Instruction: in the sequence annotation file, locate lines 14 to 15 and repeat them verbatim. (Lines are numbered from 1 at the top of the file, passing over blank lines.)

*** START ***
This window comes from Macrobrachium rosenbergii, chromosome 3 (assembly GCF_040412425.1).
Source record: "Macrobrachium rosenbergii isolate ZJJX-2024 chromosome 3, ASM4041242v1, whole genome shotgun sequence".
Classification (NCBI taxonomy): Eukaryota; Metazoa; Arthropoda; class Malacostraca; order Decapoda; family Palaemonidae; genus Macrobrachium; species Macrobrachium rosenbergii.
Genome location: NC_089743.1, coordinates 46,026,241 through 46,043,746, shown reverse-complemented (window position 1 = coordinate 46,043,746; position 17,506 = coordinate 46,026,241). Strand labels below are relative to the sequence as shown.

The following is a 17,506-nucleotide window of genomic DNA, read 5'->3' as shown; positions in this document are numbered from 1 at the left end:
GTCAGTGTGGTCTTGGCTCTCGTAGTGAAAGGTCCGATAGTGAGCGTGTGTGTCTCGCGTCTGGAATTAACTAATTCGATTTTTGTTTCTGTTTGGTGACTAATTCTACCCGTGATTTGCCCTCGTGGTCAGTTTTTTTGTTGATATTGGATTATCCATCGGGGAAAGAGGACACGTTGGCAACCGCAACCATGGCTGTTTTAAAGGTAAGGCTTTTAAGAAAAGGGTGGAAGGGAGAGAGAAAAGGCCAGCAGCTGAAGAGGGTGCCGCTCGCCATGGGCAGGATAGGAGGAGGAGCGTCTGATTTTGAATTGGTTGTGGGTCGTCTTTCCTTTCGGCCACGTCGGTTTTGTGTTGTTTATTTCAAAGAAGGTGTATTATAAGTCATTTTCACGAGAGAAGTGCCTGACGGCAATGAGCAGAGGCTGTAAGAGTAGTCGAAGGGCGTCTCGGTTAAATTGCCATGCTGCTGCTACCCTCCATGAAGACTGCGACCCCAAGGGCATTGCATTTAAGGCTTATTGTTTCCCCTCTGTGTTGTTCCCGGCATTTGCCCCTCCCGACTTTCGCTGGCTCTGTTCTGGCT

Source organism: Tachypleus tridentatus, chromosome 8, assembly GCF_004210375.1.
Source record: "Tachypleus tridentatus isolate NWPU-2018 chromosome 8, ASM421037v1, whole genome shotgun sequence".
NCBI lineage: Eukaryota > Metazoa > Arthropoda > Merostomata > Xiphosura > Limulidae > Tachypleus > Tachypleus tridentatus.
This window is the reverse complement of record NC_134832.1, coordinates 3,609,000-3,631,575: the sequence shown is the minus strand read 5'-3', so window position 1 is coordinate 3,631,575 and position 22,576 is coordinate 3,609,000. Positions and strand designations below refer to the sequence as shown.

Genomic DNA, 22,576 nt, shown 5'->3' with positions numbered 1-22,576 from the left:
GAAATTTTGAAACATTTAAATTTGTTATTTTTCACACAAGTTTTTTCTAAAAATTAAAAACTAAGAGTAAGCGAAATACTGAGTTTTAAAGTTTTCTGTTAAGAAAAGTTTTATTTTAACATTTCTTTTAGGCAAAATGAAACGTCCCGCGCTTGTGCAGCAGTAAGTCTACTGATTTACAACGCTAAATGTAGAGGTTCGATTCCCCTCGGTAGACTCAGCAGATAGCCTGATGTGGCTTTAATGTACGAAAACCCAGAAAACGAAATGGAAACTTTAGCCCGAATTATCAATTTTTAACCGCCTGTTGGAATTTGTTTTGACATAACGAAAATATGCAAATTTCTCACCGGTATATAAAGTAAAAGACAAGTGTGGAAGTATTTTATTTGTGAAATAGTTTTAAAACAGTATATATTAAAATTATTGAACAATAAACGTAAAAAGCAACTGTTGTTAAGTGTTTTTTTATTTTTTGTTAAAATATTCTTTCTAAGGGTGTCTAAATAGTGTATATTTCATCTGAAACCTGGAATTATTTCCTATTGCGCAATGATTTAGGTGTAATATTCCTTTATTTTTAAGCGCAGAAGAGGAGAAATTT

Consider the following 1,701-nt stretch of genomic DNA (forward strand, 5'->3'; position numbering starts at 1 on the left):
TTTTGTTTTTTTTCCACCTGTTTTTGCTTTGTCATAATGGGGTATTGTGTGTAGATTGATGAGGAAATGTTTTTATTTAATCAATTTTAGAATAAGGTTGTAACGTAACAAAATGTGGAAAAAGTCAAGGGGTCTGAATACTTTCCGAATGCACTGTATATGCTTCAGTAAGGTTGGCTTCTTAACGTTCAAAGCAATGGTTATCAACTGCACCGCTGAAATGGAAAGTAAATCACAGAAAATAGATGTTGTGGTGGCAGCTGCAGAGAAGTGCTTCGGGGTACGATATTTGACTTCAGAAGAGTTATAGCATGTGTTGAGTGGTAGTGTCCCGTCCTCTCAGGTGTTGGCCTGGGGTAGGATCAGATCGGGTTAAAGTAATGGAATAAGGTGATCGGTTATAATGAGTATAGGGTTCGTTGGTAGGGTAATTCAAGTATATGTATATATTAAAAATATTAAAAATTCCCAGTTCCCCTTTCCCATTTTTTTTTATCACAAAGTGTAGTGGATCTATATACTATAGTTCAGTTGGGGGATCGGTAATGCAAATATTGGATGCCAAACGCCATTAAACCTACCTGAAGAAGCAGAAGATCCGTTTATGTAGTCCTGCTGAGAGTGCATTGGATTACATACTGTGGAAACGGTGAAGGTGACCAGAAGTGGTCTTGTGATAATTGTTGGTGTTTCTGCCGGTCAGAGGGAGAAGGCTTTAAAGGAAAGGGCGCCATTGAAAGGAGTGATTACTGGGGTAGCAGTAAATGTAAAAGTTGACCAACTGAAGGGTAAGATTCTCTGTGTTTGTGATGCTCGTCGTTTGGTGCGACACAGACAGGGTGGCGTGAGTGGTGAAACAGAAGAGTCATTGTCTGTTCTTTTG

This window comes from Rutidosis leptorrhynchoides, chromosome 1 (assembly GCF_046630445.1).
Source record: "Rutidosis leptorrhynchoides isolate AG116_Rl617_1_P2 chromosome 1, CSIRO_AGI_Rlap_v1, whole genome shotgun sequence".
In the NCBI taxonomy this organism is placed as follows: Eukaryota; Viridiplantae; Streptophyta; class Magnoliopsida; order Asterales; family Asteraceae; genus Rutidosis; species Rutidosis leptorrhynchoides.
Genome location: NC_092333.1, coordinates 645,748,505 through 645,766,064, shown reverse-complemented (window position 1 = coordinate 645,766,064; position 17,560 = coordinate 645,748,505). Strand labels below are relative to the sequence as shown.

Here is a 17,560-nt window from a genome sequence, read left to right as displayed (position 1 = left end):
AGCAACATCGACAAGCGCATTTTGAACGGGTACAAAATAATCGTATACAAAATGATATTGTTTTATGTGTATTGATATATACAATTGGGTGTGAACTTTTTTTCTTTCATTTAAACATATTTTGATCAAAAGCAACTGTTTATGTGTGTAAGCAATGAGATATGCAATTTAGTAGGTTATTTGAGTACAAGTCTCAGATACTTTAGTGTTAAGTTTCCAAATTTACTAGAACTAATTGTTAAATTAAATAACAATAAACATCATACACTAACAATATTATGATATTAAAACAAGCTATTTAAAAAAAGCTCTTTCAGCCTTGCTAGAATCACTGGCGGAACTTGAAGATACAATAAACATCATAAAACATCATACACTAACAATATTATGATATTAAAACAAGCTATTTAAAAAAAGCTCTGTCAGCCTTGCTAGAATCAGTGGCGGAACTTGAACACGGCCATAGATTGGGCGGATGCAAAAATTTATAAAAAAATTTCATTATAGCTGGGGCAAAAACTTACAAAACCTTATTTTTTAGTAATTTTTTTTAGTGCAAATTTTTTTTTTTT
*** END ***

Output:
TTTTGTTTTTTTTCCACCTGTTTTTGCTTTGTCATAATGGGGTATTGTGTGTAGATTGATGAGGAAATGTTTTTATTTAATCAATTTTAGAATAAGGTTGTAACGTAACAAAATGTGGAAAAAGTCAAGGGGTCTGAATACTTTCCGAATGCACTGTATATGCTTCAGTAAGGTTGGCTTCTTAACGTTCAAAGCAATGGTTATCAACTGCACCGCTGAAATGGAAAGTAAATCACAGAAAATAGATGTTGTGGTGGCAGCTGCAGAGAAGTGCTTCGGGGTACGATATTTGACTTCAGAAGAGTTATAGCATGTGTTGAGTGGTAGTGTCCCGTCCTCTCAGGTGTTGGCCTGGGGTAGGATCAGATCGGGTTAAAGTAATGGAATAAGGTGATCGGTTATAATGAGTATAGGGTTCGTTGGTAGGGTAATTCAAGTATATGTATATATTAAAAATATTAAAAATTCCCAGTTCCCCTTTCCCATTTTTTTTTATCACAAAGTGTAGTGGATCTATATACTATAGTTCAGTTGGGGGATCGGTAATGCAAATATTGGATGCCAAACGCCATTAAACCTACCTGAAGAAGCAGAAGATCCGTTTATGTAGTCCTGCTGAGAGTGCATTGGATTACATACTGTGGAAACGGTGAAGGTGACCAGAAGTGGTCTTGTGATAATTGTTGGTGTTTCTGCCGGTCAGAGGGAGAAGGCTTTAAAGGAAAGGGCGCCATTGAAAGGAGTGATTACTGGGGTAGCAGTAAATGTAAAAGTTGACCAACTGAAGGGTAAGATTCTCTGTGTTTGTGATGCTCGTCGTTTGGTGCGACACAGACAGGGTGGCGTGAGTGGTGAAACAGAAGAGTCATTGTCTGTTCTTTTG

This window comes from Rutidosis leptorrhynchoides, chromosome 1 (assembly GCF_046630445.1).